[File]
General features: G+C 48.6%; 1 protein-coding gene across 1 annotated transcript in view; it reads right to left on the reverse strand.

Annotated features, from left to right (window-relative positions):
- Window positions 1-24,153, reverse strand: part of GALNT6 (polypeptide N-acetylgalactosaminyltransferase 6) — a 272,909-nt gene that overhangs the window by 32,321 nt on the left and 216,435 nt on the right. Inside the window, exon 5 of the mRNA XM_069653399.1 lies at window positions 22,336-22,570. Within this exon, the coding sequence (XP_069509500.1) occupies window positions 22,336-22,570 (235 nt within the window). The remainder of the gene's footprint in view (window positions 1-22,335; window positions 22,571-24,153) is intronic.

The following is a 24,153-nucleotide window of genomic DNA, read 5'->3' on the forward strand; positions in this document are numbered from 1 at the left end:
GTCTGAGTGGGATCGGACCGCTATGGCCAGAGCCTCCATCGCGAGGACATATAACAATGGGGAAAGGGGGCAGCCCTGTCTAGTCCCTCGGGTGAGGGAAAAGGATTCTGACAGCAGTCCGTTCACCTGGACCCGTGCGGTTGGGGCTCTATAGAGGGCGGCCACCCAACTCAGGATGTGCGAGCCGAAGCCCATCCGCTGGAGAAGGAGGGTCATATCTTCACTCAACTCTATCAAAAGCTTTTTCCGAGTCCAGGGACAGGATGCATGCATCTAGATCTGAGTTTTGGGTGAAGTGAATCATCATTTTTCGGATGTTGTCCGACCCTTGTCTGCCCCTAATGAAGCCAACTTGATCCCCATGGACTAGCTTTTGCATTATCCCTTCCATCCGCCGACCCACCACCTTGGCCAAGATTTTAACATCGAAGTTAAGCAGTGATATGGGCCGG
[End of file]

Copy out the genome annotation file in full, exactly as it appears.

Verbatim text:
General features: G+C 48.6%; 1 protein-coding gene across 1 annotated transcript in view; it reads right to left on the reverse strand.

Annotated features, from left to right (window-relative positions):
- Window positions 1-24,153, reverse strand: part of GALNT6 (polypeptide N-acetylgalactosaminyltransferase 6) — a 272,909-nt gene that overhangs the window by 32,321 nt on the left and 216,435 nt on the right. Inside the window, exon 5 of the mRNA XM_069653399.1 lies at window positions 22,336-22,570. Within this exon, the coding sequence (XP_069509500.1) occupies window positions 22,336-22,570 (235 nt within the window). The remainder of the gene's footprint in view (window positions 1-22,335; window positions 22,571-24,153) is intronic.

The following is a 24,153-nucleotide window of genomic DNA, read 5'->3' on the forward strand; positions in this document are numbered from 1 at the left end:
GTCTGAGTGGGATCGGACCGCTATGGCCAGAGCCTCCATCGCGAGGACATATAACAATGGGGAAAGGGGGCAGCCCTGTCTAGTCCCTCGGGTGAGGGAAAAGGATTCTGACAGCAGTCCGTTCACCTGGACCCGTGCGGTTGGGGCTCTATAGAGGGCGGCCACCCAACTCAGGATGTGCGAGCCGAAGCCCATCCGCTGGAGAAGGAGGGTCATATCTTCACTCAACTCTATCAAAAGCTTTTTCCGAGTCCAGGGACAGGATGCATGCATCTAGATCTGAGTTTTGGGTGAAGTGAATCATCATTTTTCGGATGTTGTCCGACCCTTGTCTGCCCCTAATGAAGCCAACTTGATCCCCATGGACTAGCTTTTGCATTATCCCTTCCATCCGCCGACCCACCACCTTGGCCAAGATTTTAACATCGAAGTTAAGCAGTGATATGGGCCGG